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After three and a half years, the federal student loan payment pause is over.
Student loan balances began accruing interest again on Sept. 1, and bills resumed in October. To find the exact due date of your monthly bill, call your student loan servicer or check your account online.
If you missed your October bill, you have a safety net: the 12-month student loan "on-ramp". Between Oct. 1, 2023 and Sept. 30, 2024, borrowers who don't make payments won't default. But interest will still build during the on-ramp, increasing the amount they owe overall.
"During this period, if you can pay your monthly bills, you should," President Joe Biden said in a June press conference, after the Supreme Court blocked his plan to cancel up to $20,000 in student debt per borrower. "But if you cannot, if you miss payments, this on-ramp temporarily removes the threat of default or having your credit harmed, which can hurt borrowers for years to come."
Even if you're starting late, there's still time to get your student loan payments squared away. Here's what you need to know.
When are federal student loans due?
Federal student loans began accruing interest on Sept. 1.
Unless you graduated recently and are currently in your loan grace period, the first round of monthly payments after the pandemic pause was due in October.
Your monthly payment amount and due date depends on your loan terms. You can find that information on your monthly bill, by contacting your loan servicer or logging into your servicer account online.
What did the payment pause do?
The interest-free student loan payment pause, known as forbearance, began as an emergency pandemic measure in response to the COVID-19 pandemic in March 2020 under then-President Donald Trump. It was eventually extended nine times over the course of three and a half years.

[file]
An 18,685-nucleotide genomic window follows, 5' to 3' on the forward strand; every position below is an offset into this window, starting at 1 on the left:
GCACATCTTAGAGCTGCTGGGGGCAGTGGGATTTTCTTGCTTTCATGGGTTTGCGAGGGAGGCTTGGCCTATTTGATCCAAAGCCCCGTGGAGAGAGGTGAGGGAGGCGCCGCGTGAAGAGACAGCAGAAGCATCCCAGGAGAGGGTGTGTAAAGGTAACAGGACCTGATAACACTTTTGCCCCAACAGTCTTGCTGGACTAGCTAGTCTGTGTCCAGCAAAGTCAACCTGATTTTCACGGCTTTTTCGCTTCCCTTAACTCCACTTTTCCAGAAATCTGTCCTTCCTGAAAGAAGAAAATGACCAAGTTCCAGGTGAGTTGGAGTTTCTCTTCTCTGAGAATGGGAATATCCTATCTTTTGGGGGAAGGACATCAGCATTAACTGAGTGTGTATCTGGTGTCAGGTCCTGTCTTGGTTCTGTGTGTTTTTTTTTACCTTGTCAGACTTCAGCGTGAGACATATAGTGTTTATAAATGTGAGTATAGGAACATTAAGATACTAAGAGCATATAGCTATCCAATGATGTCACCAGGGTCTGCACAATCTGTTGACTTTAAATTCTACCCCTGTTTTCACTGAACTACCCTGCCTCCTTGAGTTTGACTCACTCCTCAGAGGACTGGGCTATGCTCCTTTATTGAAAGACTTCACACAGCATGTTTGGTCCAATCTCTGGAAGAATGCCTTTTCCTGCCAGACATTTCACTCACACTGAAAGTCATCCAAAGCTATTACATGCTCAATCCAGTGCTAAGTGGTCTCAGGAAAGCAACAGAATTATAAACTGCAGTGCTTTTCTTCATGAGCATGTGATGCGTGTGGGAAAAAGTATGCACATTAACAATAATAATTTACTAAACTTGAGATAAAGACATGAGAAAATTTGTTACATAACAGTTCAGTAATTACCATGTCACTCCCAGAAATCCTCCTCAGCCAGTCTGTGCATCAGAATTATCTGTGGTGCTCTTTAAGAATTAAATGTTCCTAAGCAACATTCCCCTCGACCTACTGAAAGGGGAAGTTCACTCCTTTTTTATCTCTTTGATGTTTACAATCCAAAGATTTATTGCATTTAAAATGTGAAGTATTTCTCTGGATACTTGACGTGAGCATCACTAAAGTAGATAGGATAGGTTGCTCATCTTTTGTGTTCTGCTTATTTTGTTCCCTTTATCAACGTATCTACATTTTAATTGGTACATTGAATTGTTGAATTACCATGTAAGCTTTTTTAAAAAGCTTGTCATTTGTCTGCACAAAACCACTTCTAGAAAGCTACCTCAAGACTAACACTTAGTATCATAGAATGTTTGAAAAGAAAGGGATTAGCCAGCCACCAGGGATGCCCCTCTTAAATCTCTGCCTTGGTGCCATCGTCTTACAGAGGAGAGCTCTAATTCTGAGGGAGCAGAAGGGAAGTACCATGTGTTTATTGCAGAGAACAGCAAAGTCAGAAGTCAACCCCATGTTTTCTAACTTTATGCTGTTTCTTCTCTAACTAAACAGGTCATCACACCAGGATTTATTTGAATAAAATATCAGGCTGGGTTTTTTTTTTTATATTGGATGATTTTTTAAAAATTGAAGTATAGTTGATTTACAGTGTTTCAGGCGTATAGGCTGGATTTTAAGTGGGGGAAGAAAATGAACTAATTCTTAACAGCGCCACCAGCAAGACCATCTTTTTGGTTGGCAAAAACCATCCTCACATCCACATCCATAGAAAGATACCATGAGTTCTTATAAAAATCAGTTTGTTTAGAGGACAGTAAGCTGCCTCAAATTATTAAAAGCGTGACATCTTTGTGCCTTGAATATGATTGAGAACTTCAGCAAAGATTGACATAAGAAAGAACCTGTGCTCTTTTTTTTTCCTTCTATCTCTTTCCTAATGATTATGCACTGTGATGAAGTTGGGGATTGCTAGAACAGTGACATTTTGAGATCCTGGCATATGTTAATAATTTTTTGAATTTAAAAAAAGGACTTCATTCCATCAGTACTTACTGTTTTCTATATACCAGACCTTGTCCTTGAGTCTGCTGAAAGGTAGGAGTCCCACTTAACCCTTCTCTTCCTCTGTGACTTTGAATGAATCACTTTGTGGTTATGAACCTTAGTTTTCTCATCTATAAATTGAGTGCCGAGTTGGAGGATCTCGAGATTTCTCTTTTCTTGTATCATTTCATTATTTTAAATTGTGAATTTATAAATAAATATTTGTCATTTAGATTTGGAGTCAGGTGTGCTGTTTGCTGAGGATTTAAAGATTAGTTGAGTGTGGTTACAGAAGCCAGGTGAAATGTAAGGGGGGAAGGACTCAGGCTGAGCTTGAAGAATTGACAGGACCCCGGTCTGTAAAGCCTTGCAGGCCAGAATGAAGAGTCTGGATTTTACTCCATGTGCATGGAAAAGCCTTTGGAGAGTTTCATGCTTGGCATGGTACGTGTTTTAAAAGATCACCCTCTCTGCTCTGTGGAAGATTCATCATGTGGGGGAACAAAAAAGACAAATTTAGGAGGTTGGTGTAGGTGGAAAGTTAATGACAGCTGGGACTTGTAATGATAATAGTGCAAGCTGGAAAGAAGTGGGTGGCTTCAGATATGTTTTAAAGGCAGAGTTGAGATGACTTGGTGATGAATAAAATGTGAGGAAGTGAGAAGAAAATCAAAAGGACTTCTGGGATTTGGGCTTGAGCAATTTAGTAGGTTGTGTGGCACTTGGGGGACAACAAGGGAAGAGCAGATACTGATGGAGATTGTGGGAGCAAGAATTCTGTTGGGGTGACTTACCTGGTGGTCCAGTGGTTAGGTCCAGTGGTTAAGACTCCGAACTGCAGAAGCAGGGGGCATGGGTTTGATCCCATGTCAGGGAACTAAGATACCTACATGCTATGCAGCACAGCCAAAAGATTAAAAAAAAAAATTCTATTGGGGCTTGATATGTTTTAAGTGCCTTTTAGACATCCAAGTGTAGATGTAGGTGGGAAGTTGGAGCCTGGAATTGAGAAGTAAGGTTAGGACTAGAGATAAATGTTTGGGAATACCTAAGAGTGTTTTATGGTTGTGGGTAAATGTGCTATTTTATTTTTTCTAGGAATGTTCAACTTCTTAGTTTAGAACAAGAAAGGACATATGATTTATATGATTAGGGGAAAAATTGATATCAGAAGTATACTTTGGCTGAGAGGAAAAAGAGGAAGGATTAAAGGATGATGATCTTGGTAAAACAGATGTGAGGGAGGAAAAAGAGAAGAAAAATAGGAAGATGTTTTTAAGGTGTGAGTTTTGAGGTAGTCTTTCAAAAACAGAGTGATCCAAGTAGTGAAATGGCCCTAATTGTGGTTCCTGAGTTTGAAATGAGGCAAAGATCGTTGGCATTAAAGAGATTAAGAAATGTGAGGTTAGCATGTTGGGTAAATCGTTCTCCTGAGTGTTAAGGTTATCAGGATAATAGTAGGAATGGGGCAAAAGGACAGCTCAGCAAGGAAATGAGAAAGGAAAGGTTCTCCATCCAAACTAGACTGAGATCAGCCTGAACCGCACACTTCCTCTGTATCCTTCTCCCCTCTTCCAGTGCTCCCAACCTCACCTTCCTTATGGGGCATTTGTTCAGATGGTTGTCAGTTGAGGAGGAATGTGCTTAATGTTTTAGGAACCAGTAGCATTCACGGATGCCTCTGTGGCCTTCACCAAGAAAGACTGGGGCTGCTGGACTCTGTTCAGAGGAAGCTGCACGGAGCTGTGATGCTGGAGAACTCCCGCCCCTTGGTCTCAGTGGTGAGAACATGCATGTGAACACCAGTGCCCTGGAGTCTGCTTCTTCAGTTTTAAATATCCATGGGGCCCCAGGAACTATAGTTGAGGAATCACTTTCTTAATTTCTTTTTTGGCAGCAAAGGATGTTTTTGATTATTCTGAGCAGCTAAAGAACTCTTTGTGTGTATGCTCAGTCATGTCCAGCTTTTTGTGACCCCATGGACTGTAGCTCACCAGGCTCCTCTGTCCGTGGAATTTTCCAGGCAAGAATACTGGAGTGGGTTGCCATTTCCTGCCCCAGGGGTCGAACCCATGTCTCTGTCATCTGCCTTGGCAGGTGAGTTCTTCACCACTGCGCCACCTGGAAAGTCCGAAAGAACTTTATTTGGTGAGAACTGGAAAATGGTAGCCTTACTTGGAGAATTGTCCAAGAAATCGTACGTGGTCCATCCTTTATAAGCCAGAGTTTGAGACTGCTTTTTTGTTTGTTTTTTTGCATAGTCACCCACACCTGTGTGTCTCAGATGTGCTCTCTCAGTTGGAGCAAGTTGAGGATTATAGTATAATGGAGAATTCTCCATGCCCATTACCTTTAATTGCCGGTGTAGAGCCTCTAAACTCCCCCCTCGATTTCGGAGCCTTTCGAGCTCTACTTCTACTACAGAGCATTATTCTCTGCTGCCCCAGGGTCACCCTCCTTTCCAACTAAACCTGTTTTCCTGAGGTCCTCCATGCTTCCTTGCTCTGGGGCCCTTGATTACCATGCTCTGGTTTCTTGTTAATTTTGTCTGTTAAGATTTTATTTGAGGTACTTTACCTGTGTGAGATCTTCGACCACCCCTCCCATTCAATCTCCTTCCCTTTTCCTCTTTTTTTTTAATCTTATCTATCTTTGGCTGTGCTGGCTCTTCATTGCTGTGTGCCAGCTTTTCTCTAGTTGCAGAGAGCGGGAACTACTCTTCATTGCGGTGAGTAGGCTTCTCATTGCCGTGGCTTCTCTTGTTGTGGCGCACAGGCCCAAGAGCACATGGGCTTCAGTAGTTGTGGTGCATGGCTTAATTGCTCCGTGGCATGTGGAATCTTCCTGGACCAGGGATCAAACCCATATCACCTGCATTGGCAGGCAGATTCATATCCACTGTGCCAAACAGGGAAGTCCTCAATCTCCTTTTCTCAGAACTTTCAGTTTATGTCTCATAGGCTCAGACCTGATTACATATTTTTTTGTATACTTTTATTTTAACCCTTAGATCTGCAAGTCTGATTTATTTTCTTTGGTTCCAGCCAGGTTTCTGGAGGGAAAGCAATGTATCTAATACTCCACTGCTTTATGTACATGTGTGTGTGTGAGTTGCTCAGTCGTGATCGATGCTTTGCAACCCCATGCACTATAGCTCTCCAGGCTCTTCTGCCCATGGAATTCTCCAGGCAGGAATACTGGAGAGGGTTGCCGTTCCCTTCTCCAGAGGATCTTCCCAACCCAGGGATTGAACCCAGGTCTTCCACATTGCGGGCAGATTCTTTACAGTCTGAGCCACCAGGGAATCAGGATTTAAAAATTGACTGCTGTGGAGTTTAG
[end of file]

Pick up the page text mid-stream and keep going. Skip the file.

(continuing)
During the pause, federal student loan borrowers were allowed to skip payments. Loans on autopay were stopped, and collection activities on defaulted loans also paused. Interest did not accrue.
Start planning for repayment now
Repayment is already underway, but it's not too late to make a plan. Here are some steps you should take now to prepare for repayment:
Locate your student loan servicer. The company that manages your student loans may have changed since forbearance began. Find your servicer by logging into StudentAid.gov.
Contact your servicer. Log in to your servicer’s website or give them a call. Update your contact information. Ask how much you might owe when payments resume, how much your monthly bills could be and what payment plans are available to you. Sign up for automatic payments; by doing so, you could qualify for a 0.25 percentage point interest rate discount
Consider an income-driven repayment plan. Your servicer can help you sign up for an IDR plan, or you can apply online. These plans lower your monthly bills to a set portion of your discretionary income. Your payment could be as low as $0 per month, and it's a good idea to apply early so that your payments reflect the lower amount when repayment begins.
On June 30, Biden announced the launch of a new IDR plan — called SAVE — which replaced the Revised Pay As You Earn (REPAYE) plan. Eligible borrowers could save a significant amount of money by signing up for SAVE. You can use the federal loan payment simulator to find out which plan would give you the lowest payment and apply for SAVE online.
If your loans were in default before forbearance began, enroll in the temporary Fresh Start program to get them back into good standing.
Will my loans get cancelled?
Broad student loan cancellation is on hold. The Supreme Court blocked President Joe Biden's student debt cancellation plan in June, saying his administration lacked authorization under the HEROES Act to forgive up to $20,000 in student debt per borrower.
Biden is pursuing student debt cancellation via another legal route, but that could take a year or longer to implement — and success is a long shot, experts say. Payments will are due in the meantime, so you should make them.
Separately, if you've been repaying your federal student loans for at least 20 or 25 years, you could qualify to get your remaining loans forgiven under a one-time program called the IDR account adjustment. This forgiveness is automatic for most longtime student loan borrowers.
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